Junior doctor earns €200,000 in overtime

ONE junior doctor based in the mid-west received a staggering €200,000 in overtime payments last year – four times the average salary of a registrar.

The figures, released through the Freedom of Information Act, also show that the top 10 recipients amongst junior doctors in the mid-west region received an aggregate amount of more than €1 million in overtime last year.

The figures also show that the junior doctor who received the second highest amount of overtime last year received €132,105.

Last year, the Health Service Executive’s overtime bill in the mid-west was €18.1m, compared with €19.2m in 2008.

Junior doctors’ overtime accounted for €11.9m, or 65%, of the total bill.

The figures show that nurses throughout the region received €3m in overtime last year with one clinical nurse specialist in mental health receiving the top amount in overtime of €51,607.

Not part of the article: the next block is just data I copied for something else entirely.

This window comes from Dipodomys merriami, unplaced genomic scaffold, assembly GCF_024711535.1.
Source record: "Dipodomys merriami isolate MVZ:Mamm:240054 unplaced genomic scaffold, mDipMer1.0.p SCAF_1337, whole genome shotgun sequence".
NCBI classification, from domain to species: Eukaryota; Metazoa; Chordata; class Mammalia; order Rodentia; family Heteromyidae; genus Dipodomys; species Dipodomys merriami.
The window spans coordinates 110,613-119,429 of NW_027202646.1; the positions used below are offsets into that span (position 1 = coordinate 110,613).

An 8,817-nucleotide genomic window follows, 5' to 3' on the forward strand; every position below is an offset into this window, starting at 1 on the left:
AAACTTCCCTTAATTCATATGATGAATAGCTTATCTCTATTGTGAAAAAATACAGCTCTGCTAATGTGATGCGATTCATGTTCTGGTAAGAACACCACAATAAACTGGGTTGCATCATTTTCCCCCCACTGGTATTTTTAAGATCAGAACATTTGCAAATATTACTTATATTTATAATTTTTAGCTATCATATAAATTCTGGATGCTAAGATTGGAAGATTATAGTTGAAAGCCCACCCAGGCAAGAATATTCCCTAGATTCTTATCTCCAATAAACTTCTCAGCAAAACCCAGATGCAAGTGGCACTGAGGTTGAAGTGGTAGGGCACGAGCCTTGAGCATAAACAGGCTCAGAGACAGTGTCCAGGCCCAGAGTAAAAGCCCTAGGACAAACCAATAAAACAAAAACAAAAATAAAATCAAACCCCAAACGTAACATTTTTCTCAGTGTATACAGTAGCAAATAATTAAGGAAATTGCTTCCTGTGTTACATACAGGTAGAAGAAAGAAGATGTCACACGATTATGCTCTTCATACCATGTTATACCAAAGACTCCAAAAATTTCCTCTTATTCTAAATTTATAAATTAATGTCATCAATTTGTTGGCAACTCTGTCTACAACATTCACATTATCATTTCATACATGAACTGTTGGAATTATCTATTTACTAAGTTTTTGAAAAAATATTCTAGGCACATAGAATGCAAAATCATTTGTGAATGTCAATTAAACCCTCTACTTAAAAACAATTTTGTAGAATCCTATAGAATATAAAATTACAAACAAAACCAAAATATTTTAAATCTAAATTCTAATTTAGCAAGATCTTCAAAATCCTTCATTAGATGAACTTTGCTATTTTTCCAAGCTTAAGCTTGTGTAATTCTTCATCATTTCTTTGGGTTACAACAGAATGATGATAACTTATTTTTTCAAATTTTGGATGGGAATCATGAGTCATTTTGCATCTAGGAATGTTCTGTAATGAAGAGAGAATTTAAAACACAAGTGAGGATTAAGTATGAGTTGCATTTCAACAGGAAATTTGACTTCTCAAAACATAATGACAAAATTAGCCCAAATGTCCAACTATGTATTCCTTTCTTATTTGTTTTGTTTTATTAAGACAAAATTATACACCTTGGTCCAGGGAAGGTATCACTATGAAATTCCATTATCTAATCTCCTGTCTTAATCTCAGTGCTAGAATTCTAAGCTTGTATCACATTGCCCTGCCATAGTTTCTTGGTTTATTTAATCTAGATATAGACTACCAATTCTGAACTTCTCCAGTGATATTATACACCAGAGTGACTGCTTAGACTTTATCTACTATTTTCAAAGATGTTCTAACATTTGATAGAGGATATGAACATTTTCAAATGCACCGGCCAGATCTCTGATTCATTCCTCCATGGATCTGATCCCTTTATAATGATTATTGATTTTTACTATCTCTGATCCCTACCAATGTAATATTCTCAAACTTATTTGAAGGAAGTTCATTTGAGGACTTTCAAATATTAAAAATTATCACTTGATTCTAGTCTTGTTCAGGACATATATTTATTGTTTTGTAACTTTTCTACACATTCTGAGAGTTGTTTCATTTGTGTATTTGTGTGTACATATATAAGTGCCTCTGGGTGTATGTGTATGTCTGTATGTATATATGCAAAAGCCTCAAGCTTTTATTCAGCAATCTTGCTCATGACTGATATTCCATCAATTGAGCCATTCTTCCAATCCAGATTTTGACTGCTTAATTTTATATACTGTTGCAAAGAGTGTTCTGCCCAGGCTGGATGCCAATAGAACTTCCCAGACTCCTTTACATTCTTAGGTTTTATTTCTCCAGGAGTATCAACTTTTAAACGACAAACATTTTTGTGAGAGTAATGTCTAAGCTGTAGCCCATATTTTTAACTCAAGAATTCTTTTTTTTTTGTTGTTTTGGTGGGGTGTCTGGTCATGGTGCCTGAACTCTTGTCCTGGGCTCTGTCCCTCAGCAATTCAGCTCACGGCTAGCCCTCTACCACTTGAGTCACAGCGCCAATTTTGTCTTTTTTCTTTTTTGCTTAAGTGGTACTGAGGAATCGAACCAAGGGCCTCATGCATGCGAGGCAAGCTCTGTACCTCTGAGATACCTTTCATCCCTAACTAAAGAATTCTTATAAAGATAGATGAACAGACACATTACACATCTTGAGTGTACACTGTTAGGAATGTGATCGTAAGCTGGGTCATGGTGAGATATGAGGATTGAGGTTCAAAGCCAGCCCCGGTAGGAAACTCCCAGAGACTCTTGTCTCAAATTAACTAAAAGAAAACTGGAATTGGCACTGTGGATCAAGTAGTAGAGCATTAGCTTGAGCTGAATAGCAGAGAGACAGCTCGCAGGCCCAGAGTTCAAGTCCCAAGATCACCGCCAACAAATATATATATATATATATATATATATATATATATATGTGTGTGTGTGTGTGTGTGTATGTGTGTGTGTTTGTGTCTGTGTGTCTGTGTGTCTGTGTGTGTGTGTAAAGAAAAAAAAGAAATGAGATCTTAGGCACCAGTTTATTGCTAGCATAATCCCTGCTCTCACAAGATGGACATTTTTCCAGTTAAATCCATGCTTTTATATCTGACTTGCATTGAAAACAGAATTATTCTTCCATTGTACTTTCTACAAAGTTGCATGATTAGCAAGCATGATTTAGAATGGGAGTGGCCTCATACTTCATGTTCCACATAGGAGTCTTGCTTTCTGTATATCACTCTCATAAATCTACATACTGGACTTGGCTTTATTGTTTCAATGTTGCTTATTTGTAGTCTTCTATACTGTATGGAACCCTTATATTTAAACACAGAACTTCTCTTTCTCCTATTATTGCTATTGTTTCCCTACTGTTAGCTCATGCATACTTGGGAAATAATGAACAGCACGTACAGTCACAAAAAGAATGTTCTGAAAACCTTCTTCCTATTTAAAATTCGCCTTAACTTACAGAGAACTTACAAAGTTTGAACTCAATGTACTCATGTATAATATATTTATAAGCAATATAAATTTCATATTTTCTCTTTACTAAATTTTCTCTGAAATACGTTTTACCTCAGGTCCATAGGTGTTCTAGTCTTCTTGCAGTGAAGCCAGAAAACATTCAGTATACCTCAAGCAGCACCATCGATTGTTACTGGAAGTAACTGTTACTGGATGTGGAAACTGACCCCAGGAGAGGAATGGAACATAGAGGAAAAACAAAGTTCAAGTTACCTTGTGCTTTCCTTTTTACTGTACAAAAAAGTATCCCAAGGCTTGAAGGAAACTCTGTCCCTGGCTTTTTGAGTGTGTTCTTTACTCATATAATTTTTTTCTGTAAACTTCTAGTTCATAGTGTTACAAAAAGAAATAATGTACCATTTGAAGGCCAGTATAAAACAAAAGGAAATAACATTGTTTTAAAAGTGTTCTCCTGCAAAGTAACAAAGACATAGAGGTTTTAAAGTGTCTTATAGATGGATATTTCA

The next highest amount received by a nurse – in this instance a clinical nurse manager in mental health – received €41,372.

Overtime figures for paramedics show that the paramedic to receive the highest amount received €33,476 with the second highest amount being €31,676.

Dr Matthew Sadlier, chairman of the non-consultant hospital doctor committee of the Irish Medical Organisation, said the reason some medics are being paid “ridiculous amounts of overtime” was because they “are being asked to work ridiculous amounts of overtime”.

“On average, junior doctors are working something like 70 hours per week.

“The HSE is working to address this, we have agreed a new contract with them, but while you can’t introduce reform overnight we are worried about the number of hours junior doctors are being asked to work.

“You would prefer a tired doctor to no doctor at all, but yes, of course it is a risk,” Dr Sadlier said.

Fine Gael’s health spokesman Dr James Reilly said the amount of overtime was not only wasteful but was also dangerous for doctors and patients.

Dr Reilly said the Health Service Executive needed to urgently review work practices and increase staffing levels amongst junior doctors in order to deal with the high payouts.

Labour’s health spokeswoman, Jan O’Sullivan, said the pay-out to junior doctors was “a very bad use of limited resources”.

“What we need is appropriate numbers of doctors working shorter hours. Otherwise, it is unsafe for the patient and the doctor,” the Limerick East TD said.


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